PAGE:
Heads’ Tips – preparing for university
So your daughter’s sixth form years are over and the day is fast approaching for her to leave for college and live independently for some of the year. Whilst this may seem daunting for you both, you can help her prepare by guiding her on managing her finances as well as giving her the necessary domestic skills. Most girls welcome this next step but they will still need your practical help and emotional reassurance!
- Try to sort out bank accounts in advance. Compare different banks’ student accounts – don’t be seduced by freebies but look at things like interest-free overdrafts. Compare what is on offer, e.g. through moneysupermarket.com
- Make sure she has got the contact details for her bank in the case of lost or cloned bank cards. Help your daughter to set up a direct debit for items such as TV Licence or paying for accommodation
- Encourage her to manage on a budget before she goes. Suggest she does the odd weekly shop for you on a specified amount of money. Make her save up for her car or Gap year projects. Do not just stump up the money yourselves.
- Suggest that your daughter budgets for the month ahead when at Uni and look at how much she will need for each expense. As going out is part and parcel of university life, she will need to take this into consideration, too! Have a go at budgeting using UCAS budget calculator
- Try not to let the very daunting cost of her university education worry you. The student loan will cover the great majority, if not all, of the cost. Yes, it will have to be paid back, but only when she can afford to do so, and having a degree will enable your daughter to earn more in the long term. In order to relieve the financial burden further, encourage her to use the long holidays productively – get a job! This can be combined with travel, which will make the experience more fun and interesting. It will also boost her CV and increase her chances of getting a good job when she graduates.
- Create or buy a cookery book with simple recipes with clear lists of ingredients and cooking times (their home favourites go down well), and it might help her avoid living off fast food with no nutritional content. To practise, ask her to cook some simple, nutritious low budget family meals at home
- Discuss some simple economic tricks like using market stalls/about to go out-of-date products/Poundland and similar for cleaning products/ economy versions from supermarkets.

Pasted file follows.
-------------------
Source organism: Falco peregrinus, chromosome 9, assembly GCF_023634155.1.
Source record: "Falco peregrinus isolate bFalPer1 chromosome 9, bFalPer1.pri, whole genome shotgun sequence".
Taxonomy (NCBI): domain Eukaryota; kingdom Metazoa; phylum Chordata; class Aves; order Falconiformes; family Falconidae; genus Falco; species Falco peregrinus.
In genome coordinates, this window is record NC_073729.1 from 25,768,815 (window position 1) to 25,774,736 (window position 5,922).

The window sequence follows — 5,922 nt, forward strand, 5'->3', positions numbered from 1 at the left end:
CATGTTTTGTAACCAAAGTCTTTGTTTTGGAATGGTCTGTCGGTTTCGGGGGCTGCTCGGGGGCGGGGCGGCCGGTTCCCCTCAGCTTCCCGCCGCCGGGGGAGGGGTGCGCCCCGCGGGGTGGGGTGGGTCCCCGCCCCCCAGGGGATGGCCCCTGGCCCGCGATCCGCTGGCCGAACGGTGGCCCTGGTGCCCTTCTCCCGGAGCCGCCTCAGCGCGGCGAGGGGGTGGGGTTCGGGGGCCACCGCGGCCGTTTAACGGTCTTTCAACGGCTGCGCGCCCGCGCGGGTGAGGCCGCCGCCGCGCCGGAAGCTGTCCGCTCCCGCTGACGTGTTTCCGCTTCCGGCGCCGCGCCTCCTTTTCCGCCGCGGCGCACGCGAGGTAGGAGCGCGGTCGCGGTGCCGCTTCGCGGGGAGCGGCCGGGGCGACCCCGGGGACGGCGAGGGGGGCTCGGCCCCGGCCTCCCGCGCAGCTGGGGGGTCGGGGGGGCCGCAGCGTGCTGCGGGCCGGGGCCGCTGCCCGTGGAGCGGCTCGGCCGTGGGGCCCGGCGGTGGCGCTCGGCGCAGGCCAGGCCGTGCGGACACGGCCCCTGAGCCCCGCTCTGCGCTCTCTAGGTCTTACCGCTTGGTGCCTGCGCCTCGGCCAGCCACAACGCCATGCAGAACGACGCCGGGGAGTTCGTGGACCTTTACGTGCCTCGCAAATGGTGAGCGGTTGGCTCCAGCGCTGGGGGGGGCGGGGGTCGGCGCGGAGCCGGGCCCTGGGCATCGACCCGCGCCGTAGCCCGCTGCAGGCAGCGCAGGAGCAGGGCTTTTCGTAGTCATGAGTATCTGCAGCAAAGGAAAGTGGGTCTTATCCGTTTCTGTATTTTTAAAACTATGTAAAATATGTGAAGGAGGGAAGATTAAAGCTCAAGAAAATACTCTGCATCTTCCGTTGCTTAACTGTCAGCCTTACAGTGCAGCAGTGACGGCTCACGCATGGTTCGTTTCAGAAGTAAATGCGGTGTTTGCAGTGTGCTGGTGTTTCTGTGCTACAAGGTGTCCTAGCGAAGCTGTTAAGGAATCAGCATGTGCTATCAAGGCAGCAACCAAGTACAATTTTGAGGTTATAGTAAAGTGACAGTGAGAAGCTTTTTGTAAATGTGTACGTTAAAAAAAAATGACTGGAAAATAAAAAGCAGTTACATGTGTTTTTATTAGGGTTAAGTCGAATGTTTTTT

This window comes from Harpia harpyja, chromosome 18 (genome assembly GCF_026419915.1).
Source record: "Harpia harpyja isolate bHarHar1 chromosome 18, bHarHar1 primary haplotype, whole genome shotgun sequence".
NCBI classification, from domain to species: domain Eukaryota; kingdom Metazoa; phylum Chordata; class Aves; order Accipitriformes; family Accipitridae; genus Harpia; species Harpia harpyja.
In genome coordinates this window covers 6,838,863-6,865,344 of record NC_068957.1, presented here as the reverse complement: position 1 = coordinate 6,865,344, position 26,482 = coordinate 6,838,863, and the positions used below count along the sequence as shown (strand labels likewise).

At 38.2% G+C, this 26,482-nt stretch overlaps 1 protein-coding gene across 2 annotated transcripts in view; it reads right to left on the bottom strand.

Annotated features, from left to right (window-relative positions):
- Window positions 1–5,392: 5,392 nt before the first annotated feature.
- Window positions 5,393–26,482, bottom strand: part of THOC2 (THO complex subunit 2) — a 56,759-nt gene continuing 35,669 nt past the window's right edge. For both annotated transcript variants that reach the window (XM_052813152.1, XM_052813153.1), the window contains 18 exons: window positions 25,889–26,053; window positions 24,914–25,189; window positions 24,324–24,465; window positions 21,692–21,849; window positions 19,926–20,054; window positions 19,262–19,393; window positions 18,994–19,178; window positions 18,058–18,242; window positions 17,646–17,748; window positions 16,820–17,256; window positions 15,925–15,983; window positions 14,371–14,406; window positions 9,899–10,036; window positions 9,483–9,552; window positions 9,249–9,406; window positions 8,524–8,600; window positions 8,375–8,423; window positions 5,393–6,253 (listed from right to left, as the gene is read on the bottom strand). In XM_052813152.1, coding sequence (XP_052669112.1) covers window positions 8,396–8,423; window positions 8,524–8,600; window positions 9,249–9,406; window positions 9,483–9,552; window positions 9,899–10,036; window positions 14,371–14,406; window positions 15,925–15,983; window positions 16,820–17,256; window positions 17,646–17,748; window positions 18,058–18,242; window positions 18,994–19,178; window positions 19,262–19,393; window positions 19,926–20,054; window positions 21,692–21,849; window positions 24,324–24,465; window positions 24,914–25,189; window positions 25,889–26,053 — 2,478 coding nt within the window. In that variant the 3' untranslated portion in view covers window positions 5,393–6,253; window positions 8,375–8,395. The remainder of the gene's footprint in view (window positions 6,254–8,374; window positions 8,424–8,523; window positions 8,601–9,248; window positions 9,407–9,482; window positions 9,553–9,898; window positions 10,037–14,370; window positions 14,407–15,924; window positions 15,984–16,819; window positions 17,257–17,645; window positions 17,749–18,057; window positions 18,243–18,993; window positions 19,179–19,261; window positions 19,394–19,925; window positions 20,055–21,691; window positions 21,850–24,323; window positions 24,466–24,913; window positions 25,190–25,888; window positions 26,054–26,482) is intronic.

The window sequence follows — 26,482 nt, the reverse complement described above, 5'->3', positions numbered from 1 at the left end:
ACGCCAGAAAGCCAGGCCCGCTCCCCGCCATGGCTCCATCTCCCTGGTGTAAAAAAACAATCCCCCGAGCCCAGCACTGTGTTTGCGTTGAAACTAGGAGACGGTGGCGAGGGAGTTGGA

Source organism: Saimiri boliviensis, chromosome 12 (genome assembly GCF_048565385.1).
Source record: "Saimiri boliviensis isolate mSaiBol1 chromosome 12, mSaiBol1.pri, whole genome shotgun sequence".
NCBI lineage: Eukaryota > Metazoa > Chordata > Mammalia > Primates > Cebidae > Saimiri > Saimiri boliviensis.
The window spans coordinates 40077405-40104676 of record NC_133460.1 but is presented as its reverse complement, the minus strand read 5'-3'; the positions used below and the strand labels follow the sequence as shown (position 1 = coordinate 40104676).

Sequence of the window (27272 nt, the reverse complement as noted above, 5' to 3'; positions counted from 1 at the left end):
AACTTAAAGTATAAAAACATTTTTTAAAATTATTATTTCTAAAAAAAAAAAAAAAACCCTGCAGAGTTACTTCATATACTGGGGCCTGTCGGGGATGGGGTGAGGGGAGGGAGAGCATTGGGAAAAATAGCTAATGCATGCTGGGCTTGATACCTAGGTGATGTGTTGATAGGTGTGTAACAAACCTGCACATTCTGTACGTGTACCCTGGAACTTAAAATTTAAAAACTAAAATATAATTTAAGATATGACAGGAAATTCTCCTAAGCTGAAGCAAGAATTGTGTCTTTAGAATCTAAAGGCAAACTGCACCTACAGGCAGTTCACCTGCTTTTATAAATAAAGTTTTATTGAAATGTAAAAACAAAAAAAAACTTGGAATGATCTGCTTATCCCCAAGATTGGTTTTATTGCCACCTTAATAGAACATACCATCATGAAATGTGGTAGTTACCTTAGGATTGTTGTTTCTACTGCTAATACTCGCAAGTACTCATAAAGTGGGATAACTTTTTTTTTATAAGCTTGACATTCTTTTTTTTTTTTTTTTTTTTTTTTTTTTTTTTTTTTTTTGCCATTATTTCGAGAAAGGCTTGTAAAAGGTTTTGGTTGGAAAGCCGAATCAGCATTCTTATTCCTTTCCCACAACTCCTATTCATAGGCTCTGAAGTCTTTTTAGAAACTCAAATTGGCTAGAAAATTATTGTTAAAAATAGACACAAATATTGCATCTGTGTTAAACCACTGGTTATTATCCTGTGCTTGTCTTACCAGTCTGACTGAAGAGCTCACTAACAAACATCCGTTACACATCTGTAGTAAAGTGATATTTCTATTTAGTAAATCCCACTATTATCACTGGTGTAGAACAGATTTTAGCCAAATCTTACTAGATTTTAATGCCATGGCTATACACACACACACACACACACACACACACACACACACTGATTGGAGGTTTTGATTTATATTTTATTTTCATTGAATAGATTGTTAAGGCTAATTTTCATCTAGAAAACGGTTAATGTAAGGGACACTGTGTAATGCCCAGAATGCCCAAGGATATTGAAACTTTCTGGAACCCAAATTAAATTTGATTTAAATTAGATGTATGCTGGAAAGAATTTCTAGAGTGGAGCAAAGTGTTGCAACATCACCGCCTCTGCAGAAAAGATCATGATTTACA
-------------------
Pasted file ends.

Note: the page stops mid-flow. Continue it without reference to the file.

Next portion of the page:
- Ask her to help with the laundry at home – she needs to know how to sort washing, operate a washing machine/launderette & do some basic ironing. Advise her not to take precious woollens and silks etc if she can’t wash them properly, and point out that wardrobe space at uni is limited.
Before she goes
- Allow your daughter to visit universities on her own. Planning the journey will be good experience for her and she will be able to form genuinely independent opinions about the university. Less is more when it comes to parental support in this matter. By all means check she has actually thought about the application and organised some open days but there’s no need to accompany her.
- Make sure she returns her accommodation forms in good time
- If she hasn’t already done so, encourage your daughter to make contact with former pupils, who were in the year above, to get the low down on their university, accommodation, Societies etc.
- Suggest she uses UCAS moderated site YouGoFurther to make contact with other prospective students who will be on her course/in her Halls so she has some contacts before arriving at university.
Do’s & Don’ts – what to tell her about life at Uni…
- There will be a huge range of opportunities available – do get involved in Clubs, Societies etc but don’t sign up for everything on offer in Freshers’ Week – be selective and by all means try something new.
- Do keep up any hobbies and activities you enjoyed at school – employers will be interested in what students have done in addition to their degree.
- Unlike at school, there will probably be no compulsory sport so do keep up some form of fitness / exercise both at university and beyond.
- Don’t try and do too much – striking a balance is important
- Be a self-starter – don’t rely on lecturer to take off from where teachers left off. Take responsibility for your own learning. Spend sufficient time in the library and meet the deadlines set. You’ve chosen your subject – be passionate about it!
A Guide to Uni Life by Lucy Tobin
The Virgin University Survival Guide by Karla Fitzhugh
What Every Parent Should Know Before Their Child Goes to University by Jane Bidder
University – A Survival Guide (Need2know) by Anne Coates
The Complete University Guide: Student Finance: In association with UCAS by Bernard Kingston
With thanks to the Heads & staff at the following schools:
Abbot’s Hill School, Central Newcastle High School GDST, Edgbaston High School for Girls, The Mount School (York), The Red Maids’ School, The Royal School Haslemere, St Albans High School, St Catherine’s School Bramley, St Mary’s School Calne